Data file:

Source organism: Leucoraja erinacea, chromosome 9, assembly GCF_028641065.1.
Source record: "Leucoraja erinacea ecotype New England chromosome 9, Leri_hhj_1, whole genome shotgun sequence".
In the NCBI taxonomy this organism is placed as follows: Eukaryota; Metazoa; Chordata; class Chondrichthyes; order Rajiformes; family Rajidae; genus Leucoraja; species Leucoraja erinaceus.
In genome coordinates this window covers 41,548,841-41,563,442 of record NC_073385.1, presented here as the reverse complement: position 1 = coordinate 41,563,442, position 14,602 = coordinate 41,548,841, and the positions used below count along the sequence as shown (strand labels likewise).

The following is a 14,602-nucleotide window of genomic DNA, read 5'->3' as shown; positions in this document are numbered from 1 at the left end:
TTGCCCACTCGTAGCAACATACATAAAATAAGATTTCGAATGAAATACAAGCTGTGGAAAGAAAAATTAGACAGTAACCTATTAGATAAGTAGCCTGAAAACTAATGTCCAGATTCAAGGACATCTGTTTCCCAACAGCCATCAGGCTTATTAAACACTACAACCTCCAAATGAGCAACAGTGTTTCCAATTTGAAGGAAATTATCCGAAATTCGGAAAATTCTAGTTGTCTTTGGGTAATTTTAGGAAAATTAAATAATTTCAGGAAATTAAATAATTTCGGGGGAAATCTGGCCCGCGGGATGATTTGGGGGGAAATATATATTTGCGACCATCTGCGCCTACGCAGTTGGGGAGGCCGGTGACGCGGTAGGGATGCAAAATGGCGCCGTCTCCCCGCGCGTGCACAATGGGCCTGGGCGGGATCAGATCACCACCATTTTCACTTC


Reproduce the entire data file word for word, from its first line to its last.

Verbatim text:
Source organism: Leucoraja erinacea, chromosome 9, assembly GCF_028641065.1.
Source record: "Leucoraja erinacea ecotype New England chromosome 9, Leri_hhj_1, whole genome shotgun sequence".
In the NCBI taxonomy this organism is placed as follows: Eukaryota; Metazoa; Chordata; class Chondrichthyes; order Rajiformes; family Rajidae; genus Leucoraja; species Leucoraja erinaceus.
In genome coordinates this window covers 41,548,841-41,563,442 of record NC_073385.1, presented here as the reverse complement: position 1 = coordinate 41,563,442, position 14,602 = coordinate 41,548,841, and the positions used below count along the sequence as shown (strand labels likewise).

The following is a 14,602-nucleotide window of genomic DNA, read 5'->3' as shown; positions in this document are numbered from 1 at the left end:
TTGCCCACTCGTAGCAACATACATAAAATAAGATTTCGAATGAAATACAAGCTGTGGAAAGAAAAATTAGACAGTAACCTATTAGATAAGTAGCCTGAAAACTAATGTCCAGATTCAAGGACATCTGTTTCCCAACAGCCATCAGGCTTATTAAACACTACAACCTCCAAATGAGCAACAGTGTTTCCAATTTGAAGGAAATTATCCGAAATTCGGAAAATTCTAGTTGTCTTTGGGTAATTTTAGGAAAATTAAATAATTTCAGGAAATTAAATAATTTCGGGGGAAATCTGGCCCGCGGGATGATTTGGGGGGAAATATATATTTGCGACCATCTGCGCCTACGCAGTTGGGGAGGCCGGTGACGCGGTAGGGATGCAAAATGGCGCCGTCTCCCCGCGCGTGCACAATGGGCCTGGGCGGGATCAGATCACCACCATTTTCACTTC